A Philadelphia college student who died of the same type of meningitis that caused an outbreak at Princeton University had been in close contact with Princeton students about a week before getting sick, according to the U.S. Centers for Disease Control and Prevention.
Last week, tests confirmed that Stephanie Ross, a Drexel University sophomore from Pittsburgh, died of the same type of meningitis that caused an outbreak at Princeton University in New Jersey, suggesting the strain might still exist on the Ivy League campus despite a massive vaccination effort.
Ross died on March 10.
Members of Ross' sorority say she attended a regional officer training conference on March 1 and came into contact with several sorority sisters, including some from outside of our area.
The university offered prophylactic antibiotics at the student health center on Market Street for any students who were in close contact with Ross.
Any students feeling meningitis-like symptoms are asked to contact the Student Health Center at 215-220-4700.
Most colleges, including Drexel, require meningitis vaccinations for students. But the rare "serogroup B" that hit Princeton is not covered by American vaccines.
More than 5,000 members of the Princeton community, mostly undergraduate students, received inoculations for the meningitis B strain, but vaccinated individuals can still carry the bacteria in their throats and transmit it to others, the CDC said in a statement. The agency urged vigilance in preventing new cases.
"Although transmission is from person-to-person, this organism is not highly contagious and requires sharing respiratory and oral secretions to spread," the statement said.
The CDC said there is no outbreak at Drexel, which is about 40 miles from Princeton.
Meningitis causes swelling of the membranes covering the brain and spinal cord and is fairly rare in the U.S. But the illness develops quickly and, left untreated, can be fatal within a couple of days. Symptoms include a stiff neck, nausea, vomiting, light sensitivity and confusion.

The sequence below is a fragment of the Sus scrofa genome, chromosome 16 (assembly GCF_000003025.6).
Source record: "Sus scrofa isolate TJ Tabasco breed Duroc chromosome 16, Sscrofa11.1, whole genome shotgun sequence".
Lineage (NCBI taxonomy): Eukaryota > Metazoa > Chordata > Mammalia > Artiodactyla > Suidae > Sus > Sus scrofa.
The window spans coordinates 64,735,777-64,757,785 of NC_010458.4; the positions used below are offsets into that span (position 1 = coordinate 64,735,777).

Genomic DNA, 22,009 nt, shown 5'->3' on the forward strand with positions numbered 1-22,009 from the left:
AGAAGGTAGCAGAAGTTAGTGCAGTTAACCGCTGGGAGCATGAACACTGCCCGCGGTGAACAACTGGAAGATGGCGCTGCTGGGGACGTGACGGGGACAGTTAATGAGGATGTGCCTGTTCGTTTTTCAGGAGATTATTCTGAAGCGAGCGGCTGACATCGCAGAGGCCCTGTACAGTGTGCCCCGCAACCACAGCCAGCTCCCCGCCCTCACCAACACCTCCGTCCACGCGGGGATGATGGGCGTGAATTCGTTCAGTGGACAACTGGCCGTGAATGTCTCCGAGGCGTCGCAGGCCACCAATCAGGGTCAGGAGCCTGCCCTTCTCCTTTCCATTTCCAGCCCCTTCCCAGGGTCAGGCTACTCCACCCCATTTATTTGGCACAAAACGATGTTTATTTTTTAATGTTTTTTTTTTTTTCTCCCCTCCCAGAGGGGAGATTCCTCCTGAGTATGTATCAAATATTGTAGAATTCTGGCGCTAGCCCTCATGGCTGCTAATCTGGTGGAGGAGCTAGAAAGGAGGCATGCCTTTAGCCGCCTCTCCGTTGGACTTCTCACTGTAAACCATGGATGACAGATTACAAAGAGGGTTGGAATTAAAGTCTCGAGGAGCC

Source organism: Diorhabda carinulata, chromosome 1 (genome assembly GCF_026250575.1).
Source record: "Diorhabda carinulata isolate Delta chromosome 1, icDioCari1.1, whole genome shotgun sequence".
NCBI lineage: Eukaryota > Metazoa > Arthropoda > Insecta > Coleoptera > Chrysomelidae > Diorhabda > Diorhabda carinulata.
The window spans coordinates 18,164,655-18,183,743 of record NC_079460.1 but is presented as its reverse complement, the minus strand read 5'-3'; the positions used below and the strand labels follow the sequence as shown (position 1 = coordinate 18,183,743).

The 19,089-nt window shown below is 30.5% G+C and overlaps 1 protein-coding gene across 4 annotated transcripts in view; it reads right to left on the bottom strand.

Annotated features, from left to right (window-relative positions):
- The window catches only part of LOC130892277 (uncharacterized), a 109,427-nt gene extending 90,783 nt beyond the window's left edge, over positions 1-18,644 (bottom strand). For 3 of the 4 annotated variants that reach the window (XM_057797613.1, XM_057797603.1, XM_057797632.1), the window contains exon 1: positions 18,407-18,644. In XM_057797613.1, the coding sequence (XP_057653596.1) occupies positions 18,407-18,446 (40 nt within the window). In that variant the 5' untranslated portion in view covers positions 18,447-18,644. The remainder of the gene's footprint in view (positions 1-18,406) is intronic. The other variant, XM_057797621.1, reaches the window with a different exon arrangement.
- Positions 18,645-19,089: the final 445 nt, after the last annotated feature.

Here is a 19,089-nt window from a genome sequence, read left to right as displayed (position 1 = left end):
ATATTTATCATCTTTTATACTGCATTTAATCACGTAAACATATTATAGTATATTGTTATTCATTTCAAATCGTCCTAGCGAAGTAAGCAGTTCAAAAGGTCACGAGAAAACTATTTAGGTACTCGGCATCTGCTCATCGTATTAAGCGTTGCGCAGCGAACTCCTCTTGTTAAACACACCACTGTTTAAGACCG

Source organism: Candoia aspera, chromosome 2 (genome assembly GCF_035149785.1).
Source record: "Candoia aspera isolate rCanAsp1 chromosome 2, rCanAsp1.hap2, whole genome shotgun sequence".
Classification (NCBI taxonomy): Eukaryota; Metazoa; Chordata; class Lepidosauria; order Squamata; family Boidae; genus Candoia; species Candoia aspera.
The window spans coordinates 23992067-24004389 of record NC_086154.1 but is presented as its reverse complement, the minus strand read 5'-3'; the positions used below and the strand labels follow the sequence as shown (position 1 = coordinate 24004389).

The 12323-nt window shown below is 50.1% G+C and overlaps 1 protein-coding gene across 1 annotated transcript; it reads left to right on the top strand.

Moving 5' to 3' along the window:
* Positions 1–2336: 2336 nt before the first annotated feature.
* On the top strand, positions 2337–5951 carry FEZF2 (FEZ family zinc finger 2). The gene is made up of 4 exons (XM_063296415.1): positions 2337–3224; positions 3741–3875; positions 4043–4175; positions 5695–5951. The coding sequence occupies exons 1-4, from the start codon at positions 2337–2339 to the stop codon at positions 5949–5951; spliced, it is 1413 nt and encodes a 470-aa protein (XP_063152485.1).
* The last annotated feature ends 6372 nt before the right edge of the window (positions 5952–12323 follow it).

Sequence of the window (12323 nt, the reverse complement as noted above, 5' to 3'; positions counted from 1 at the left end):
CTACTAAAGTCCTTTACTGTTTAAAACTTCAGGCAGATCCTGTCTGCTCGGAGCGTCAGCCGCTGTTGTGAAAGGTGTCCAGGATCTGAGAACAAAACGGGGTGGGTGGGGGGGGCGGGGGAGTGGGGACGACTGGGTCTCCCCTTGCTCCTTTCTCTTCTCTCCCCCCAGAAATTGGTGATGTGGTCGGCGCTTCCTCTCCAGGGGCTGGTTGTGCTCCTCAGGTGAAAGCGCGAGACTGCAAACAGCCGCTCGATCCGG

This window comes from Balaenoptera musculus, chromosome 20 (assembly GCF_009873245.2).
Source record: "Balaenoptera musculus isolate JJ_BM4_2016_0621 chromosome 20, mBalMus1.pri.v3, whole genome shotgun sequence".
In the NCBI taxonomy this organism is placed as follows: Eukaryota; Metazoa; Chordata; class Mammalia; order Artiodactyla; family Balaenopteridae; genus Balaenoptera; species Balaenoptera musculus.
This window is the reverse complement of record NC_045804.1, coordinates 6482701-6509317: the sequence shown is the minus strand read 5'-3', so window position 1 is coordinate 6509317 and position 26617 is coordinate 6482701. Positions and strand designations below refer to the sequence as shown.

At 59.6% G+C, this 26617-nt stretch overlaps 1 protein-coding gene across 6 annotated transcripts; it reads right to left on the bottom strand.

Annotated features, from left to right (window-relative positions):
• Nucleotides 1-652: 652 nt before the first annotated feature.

Drexel officials said they have provided preventive antibiotics to everyone who came into close contact with Ross, a mechanical engineering major who was found unresponsive at her sorority house.
The Princeton outbreak began in March 2013 and sickened seven students and a campus visitor. All have recovered.
The most recent case was identified on Nov. 21. The university offered the B strain vaccine to eligible members of the campus community a couple of weeks later, and about 5,300 students and staff got the first of two shots. The second dose was administered last month.
A statement from Princeton released Tuesday urged people not share drinking glasses, eating utensils, smoking materials and other items. New Jersey health officials have said there is no need to cancel any school events or activities.
The vaccine, Bexsero, made by Switzerland-based Novartis, is approved for use in Europe, Australia and Canada but not yet for general use in the United States. The CDC recommended the unusual step of allowing Princeton to offer it, a move approved by the Food and Drug Administration.
The same day as Ross' post-mortem diagnosis, NBC10.com learned an 8-year-old from Montgomery County, Pa. has been hospitalized meningococcal infection, the bacteria which can lead to meningitis.
A 3rd grade student at Skippack Elementary School, officials said the child's infection has prompted them to disinfect the entire 775 student school in Collegeville, Pa. They're also working with county health officials to identify students and staff who may have come in close contact with the 8-year-old.
Ross' death hit Drexel's Greek Life community hard. An email announcing her death was first shared through a Greek Life email chain shortly after 11 p.m. Monday.
Our deepest condolences and prayers are with Stephanie Ross's family, friends, and the sisters of @PhiMuDrexel tonight. — Drexel Phi Psi (@duphipsi) March 11, 2014
Ross' sorority big sister Kris Trina turned to Facebook to remember her friend.
Breaking news and the stories that matter to your neighborhood.
"I don't have any words to describe what I am feeling right now, but know that I love you and I hope that you are in heaven filled with cats and all of the other weird things that we love."
Ross graduated from Upper St. Clair High School outside Pittsburgh where she played softball.
Pictured: Stephanie Ross